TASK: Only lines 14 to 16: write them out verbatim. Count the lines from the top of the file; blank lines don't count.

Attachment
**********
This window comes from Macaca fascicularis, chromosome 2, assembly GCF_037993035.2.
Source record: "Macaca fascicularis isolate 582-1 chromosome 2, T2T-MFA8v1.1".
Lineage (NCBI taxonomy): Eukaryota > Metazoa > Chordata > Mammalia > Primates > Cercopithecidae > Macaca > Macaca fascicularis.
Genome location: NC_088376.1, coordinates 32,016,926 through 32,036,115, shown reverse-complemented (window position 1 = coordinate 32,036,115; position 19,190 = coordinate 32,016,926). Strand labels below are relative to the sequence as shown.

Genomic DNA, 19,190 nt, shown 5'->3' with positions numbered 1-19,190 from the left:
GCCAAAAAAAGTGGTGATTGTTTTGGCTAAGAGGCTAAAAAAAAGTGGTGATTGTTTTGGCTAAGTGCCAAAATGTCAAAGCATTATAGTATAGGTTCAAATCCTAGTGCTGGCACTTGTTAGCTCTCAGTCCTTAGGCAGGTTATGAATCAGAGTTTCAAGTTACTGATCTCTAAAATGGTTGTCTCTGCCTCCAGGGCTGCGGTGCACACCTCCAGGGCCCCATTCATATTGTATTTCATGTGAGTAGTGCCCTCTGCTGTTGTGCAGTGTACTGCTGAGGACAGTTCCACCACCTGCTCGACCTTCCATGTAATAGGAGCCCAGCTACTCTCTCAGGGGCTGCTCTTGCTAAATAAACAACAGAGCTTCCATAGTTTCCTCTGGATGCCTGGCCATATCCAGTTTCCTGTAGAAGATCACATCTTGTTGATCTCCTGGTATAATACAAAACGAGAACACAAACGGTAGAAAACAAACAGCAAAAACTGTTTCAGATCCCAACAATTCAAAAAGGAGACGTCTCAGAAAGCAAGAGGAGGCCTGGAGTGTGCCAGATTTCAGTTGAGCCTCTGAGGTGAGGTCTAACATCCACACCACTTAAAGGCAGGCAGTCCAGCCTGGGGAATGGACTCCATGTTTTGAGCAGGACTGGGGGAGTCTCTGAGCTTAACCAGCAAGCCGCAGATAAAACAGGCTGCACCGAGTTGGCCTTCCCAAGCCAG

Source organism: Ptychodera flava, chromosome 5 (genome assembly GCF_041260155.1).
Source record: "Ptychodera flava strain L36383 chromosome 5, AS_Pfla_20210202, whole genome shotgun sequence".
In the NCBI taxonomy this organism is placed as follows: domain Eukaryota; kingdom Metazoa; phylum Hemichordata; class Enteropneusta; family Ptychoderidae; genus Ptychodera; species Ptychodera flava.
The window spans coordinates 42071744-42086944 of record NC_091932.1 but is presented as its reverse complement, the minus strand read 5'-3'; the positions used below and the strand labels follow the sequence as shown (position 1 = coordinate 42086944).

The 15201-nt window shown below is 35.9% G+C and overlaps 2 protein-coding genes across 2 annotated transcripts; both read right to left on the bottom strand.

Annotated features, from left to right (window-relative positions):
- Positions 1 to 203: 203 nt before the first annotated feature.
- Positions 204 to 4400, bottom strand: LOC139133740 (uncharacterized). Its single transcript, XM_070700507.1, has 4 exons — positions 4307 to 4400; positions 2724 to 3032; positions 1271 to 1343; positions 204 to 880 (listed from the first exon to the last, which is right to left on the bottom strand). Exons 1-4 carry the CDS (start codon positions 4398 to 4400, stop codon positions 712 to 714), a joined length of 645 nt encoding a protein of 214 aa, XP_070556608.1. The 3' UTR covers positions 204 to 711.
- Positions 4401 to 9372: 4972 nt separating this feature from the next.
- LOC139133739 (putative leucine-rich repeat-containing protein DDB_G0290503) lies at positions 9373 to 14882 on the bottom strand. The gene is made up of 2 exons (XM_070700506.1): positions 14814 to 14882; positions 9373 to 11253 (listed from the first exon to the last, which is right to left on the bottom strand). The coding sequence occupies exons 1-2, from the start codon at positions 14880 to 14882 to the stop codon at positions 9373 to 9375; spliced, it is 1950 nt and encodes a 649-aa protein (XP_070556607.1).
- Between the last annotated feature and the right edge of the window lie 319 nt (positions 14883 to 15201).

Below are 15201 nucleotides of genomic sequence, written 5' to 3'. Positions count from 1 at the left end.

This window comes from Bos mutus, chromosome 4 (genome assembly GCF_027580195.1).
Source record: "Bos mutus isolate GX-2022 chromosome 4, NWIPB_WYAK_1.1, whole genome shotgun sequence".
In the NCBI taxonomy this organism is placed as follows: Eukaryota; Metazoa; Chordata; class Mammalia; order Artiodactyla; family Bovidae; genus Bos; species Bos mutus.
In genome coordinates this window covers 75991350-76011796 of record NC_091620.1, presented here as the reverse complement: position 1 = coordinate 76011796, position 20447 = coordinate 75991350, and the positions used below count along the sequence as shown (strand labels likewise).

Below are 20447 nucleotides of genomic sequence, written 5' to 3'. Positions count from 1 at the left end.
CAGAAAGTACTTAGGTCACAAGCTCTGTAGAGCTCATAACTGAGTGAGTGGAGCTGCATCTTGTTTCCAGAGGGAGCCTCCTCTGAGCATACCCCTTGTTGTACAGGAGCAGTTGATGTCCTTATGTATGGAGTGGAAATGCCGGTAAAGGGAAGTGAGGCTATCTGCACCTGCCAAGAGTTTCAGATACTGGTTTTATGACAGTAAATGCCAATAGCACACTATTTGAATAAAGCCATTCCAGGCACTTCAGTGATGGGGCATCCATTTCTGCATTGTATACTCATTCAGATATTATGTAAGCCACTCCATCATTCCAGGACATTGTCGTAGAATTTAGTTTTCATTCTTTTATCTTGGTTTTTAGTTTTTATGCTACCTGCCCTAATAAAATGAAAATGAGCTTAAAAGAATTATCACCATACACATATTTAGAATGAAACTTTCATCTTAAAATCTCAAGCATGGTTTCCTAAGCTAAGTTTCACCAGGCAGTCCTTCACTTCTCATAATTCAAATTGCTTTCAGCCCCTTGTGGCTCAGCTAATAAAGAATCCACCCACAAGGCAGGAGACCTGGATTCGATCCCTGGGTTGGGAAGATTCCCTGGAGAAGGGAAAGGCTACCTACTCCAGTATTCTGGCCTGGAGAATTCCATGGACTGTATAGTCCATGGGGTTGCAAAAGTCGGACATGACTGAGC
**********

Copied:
- Positions 204 to 4400, bottom strand: LOC139133740 (uncharacterized). Its single transcript, XM_070700507.1, has 4 exons — positions 4307 to 4400; positions 2724 to 3032; positions 1271 to 1343; positions 204 to 880 (listed from the first exon to the last, which is right to left on the bottom strand). Exons 1-4 carry the CDS (start codon positions 4398 to 4400, stop codon positions 712 to 714), a joined length of 645 nt encoding a protein of 214 aa, XP_070556608.1. The 3' UTR covers positions 204 to 711.
- Positions 4401 to 9372: 4972 nt separating this feature from the next.
- LOC139133739 (putative leucine-rich repeat-containing protein DDB_G0290503) lies at positions 9373 to 14882 on the bottom strand. The gene is made up of 2 exons (XM_070700506.1): positions 14814 to 14882; positions 9373 to 11253 (listed from the first exon to the last, which is right to left on the bottom strand). The coding sequence occupies exons 1-2, from the start codon at positions 14880 to 14882 to the stop codon at positions 9373 to 9375; spliced, it is 1950 nt and encodes a 649-aa protein (XP_070556607.1).